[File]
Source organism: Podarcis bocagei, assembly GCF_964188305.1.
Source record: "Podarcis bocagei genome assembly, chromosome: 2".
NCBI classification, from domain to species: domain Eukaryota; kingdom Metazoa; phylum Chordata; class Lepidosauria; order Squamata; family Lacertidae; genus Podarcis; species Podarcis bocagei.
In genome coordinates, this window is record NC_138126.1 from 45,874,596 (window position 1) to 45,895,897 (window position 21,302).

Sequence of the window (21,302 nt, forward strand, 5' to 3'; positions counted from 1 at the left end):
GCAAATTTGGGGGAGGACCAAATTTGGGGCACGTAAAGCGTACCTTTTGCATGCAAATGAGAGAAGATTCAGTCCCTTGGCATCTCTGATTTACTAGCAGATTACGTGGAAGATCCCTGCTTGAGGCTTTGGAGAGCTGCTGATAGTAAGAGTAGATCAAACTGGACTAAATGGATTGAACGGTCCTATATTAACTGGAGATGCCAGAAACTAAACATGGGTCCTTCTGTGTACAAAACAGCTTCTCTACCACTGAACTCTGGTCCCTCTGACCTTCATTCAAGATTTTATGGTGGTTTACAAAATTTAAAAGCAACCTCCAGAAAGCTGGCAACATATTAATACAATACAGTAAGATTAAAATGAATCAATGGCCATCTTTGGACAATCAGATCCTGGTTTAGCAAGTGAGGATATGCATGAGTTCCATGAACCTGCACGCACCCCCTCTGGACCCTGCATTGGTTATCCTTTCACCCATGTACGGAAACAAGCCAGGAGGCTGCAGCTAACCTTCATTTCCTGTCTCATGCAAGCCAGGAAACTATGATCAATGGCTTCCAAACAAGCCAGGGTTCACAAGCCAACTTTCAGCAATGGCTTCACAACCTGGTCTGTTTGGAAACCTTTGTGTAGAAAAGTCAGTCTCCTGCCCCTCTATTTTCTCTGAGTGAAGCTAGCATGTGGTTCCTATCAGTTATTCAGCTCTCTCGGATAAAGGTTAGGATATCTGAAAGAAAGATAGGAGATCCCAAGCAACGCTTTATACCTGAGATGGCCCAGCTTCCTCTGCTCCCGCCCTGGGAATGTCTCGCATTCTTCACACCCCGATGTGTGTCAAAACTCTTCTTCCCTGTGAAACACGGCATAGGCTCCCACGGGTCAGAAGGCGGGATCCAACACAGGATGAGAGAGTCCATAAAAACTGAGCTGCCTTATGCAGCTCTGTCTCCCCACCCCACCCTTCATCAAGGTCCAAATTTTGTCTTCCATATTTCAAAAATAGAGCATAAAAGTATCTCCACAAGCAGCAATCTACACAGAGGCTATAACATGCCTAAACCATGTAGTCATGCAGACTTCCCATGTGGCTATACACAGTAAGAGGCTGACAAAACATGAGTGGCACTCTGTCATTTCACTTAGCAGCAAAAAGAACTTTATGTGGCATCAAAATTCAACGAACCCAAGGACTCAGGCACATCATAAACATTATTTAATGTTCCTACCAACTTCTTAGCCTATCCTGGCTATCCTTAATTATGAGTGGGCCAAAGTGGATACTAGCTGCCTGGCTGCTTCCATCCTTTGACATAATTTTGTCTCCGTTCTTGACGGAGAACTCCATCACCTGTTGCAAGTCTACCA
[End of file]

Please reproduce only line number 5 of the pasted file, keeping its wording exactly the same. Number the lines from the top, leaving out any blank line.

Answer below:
Sequence of the window (21,302 nt, forward strand, 5' to 3'; positions counted from 1 at the left end):